The Republican Party needs more than rebranding: conservatism is the problem

Conservatism Is The Problem:

“Redistribution” is not a matter of first principles and anyone who tells you otherwise is mistaken. All fiscal policy is redistributive, in that it involves collecting taxes from someone and spending money on programs that benefit someone else. And the question of how progressive that redistribution ought to be depends on outside factors, such as the relative economic cost of various kinds of taxes and the level of pre-tax inequality.

Changes in economic conditions should change people’s preferences about the level of fiscal progressivity. For example, if returns to economic growth increasingly accrue to people at the top of the income distribution, we should become more favorable to progressive redistribution. If the economy becomes more fragile, with more risk of recessions that lead to years-long spells of high unemployment, that calls for a more robust and progressively-financed safety net. And if top income tax rates are well below the peak of the Laffer Curve, that creates more room for added progressivity.

As it happens, these are all conditions that have manifested over the last thirty years, and especially the last five — and they’re why I favor a more redistributive fiscal policy than I used to. Conservatives are wrong on this issue, and outside conditions have shifted over time in a way that has made them much more wrong than they used to be.

As Barro notes, the The Republican Party today is in a situation very similar to the British Labour Party back in the ’80s. Being too extreme made the socialists in the Labour Party ineffective both at winning elections and at enacting policies. If the GOP can become more moderate, it can again be an effective opposition party to the Democrats going forward.

What do Republicans do when everyone is considered a welfare queen?

Republicans’ New Welfare Queens | New Republic:

Is Sessions a math dunce? No, he just subscribes to an unrecognizably maximalist definition of “welfare,” one that includes every single federal program that’s means-tested. He includes Medicaid and the Children’s Health Insurance Program, usually described as health care programs, which account for nearly half his total. He also includes Pell grants, job training programs, and various other functions that are “welfare” in roughly the same sense that all government spending is “socialism.” By stretching welfare’s meaning until it has almost none, Sessions is able to calculate the total welfare tab not at an underwhelming $96 billion, but at $746 billion, which is indeed more than the tab for Social Security, or Medicare, or defense. Then he adds in the state-funded part of these programs so he can say the total exceeds $1 trillion.

I’m sure that many conservatives and libertarians do subscribe to the belief that any means-tested program is basically welfare. It’s interesting to see the extent to which there’s a “What’s the Matter with Kansas?” effect going on – how many white Americans with a thing against welfare have children getting free school lunches or attending private schools because of voucher programs or are actually receiving welfare?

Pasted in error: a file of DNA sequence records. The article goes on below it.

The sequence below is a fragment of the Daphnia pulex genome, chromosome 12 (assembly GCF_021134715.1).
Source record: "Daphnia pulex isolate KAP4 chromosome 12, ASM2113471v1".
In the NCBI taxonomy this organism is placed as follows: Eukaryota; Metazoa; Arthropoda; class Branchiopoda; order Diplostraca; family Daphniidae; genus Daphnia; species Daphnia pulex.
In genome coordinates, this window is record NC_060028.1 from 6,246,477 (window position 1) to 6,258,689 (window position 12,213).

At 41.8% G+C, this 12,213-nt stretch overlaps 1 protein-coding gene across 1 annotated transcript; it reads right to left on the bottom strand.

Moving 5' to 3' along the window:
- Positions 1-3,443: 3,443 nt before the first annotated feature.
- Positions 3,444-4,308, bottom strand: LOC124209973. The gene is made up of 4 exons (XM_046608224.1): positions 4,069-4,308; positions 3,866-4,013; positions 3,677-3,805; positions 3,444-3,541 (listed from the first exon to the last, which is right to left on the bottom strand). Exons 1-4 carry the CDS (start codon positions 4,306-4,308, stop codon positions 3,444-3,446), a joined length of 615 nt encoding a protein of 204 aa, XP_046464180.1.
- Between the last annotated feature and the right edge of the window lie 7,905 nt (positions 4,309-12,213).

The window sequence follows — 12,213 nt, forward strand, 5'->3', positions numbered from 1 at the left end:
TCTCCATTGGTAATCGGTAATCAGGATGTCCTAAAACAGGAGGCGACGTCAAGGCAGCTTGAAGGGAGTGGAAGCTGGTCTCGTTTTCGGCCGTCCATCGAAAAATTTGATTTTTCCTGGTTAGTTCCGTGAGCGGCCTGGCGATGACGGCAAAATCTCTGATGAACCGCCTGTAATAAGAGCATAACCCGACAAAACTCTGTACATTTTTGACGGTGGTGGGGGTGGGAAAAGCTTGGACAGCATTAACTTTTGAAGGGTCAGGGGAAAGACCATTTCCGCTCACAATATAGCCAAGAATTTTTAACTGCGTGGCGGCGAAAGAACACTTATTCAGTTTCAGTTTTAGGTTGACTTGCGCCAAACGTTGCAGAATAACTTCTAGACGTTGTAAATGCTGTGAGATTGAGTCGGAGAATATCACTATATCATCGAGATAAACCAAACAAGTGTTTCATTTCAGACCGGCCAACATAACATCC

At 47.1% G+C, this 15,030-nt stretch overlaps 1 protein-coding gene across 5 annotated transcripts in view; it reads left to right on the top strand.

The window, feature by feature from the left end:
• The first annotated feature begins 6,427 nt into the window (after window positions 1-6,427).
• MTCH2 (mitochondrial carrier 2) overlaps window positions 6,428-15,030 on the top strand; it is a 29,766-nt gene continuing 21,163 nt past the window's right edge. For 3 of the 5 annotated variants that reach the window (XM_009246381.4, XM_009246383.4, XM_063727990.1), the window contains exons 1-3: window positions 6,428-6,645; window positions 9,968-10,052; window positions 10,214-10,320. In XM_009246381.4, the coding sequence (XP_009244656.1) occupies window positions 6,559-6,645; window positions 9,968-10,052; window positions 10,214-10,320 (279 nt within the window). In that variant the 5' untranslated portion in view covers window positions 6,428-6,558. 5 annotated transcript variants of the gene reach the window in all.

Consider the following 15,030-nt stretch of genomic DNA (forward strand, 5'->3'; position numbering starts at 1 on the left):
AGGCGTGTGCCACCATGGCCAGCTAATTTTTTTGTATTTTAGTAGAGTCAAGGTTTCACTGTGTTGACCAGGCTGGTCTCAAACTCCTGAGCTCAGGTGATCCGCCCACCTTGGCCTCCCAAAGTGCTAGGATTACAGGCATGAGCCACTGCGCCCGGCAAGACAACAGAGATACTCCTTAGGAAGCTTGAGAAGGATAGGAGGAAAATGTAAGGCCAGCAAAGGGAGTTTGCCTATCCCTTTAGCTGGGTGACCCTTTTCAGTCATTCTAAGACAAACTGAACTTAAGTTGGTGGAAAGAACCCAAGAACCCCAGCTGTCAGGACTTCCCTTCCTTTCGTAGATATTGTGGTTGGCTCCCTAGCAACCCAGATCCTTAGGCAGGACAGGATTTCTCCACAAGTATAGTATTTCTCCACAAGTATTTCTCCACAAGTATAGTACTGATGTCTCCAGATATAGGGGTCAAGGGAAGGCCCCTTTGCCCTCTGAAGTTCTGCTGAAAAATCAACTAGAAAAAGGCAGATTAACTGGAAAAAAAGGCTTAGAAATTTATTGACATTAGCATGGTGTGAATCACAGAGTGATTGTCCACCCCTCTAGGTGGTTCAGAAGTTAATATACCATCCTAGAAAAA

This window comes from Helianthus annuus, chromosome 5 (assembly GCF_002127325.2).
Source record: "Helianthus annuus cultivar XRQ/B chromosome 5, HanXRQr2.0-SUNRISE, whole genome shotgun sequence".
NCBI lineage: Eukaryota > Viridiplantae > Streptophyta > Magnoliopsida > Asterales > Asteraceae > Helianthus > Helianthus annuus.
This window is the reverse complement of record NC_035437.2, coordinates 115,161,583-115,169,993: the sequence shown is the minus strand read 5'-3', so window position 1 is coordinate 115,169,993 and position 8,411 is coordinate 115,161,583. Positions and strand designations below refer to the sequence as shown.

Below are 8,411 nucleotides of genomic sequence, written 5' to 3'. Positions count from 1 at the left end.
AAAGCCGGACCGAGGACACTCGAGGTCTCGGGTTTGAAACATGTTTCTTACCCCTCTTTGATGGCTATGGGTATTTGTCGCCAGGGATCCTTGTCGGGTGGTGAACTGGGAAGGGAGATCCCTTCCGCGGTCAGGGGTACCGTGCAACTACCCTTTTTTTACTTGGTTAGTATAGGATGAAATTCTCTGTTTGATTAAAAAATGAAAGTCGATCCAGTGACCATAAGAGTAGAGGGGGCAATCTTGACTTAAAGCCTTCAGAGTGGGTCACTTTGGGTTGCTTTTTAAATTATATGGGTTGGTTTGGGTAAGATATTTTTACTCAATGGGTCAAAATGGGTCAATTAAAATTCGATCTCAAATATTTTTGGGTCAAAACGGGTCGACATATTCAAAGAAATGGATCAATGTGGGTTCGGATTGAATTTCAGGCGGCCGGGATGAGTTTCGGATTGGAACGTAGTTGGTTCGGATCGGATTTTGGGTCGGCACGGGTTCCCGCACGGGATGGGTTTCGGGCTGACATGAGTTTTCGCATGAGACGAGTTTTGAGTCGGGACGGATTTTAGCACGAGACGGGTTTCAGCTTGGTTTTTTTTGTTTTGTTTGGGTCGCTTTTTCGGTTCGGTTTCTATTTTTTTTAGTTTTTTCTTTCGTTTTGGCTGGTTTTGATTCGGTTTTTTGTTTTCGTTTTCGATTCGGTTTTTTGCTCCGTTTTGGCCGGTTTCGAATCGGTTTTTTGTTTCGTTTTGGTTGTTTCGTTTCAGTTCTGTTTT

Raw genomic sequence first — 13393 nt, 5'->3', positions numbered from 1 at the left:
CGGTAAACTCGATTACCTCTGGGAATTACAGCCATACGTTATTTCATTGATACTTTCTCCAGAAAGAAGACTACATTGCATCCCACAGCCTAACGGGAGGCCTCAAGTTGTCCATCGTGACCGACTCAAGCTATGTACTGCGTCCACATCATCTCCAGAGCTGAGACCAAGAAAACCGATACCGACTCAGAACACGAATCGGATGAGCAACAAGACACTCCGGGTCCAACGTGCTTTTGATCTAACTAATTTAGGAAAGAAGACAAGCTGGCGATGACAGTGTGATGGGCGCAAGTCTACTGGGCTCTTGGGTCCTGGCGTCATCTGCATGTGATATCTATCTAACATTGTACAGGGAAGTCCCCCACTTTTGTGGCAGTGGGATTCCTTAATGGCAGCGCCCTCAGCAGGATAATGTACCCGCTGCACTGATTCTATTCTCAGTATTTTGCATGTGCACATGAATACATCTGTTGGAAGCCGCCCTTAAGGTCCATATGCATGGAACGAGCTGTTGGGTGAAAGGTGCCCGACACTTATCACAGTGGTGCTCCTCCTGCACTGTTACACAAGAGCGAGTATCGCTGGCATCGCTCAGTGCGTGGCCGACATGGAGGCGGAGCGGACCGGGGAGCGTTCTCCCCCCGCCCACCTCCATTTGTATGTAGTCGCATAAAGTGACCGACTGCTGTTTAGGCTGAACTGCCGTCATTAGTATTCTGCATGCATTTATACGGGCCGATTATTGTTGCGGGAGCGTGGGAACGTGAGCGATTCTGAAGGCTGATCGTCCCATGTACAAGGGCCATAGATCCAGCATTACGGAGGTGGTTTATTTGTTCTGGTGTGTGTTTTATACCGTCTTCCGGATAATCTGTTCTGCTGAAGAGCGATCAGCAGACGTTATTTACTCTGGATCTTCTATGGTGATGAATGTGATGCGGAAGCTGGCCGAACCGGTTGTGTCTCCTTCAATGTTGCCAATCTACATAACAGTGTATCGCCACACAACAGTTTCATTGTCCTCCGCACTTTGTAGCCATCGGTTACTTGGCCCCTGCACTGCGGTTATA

Oh right, about the same number as blacks. [Yes, I’m implying that much of the ire against welfare is based on racism.]

Republicans are putting themselves in a weird position for the coming elections. They’re already associated with 47% rhetoric (GOP strategists must love Mitt Romney). They’ve lost the black and likely the Latino vote for at least another few election cycles. They rail against welfare despite the fact that a significant portion of the remaining electorate even considering voting for them is taking advantage of the programs they claim they would do away with (or which would have to be eliminated to make up for magic asterisks in their budget proposals). They’ve completely lost the youth vote (compare the GOP of today to Reagan, who won the youth vote  by 20 points in 1984). How does this party stay relevant when they no longer represent any major demographic?

The fall of Republican realism

Aaron David Miller:

And one of the reasons is that Barack Obama has cornered their market and stolen pages from the GOP playbook. Obama has become a George H.W. Bush realist when it comes to avoiding ideological overreach, and a much more effective and less ideological version of Bush the younger too: willfully surging in Afghanistan, killing Osama, and whacking 10 times the number of bad guys with drones than his predecessor. He may well be the American president who just doesn’t talk about containing Iran’s nuclear program, but uses military power against it. One reason the Chuck Hagel fight has been so bitter is that former senator is the poster child for a Republican realism that some in the party detest. In many ways, that nomination fight says more about the state of the Republican Party than it does about the Hagel candidacy itself.

How much longer can the Republican party go on actively opposing its own members who try to base their policies on reality and reason? How far must a party fall before the public stops giving them the time of day?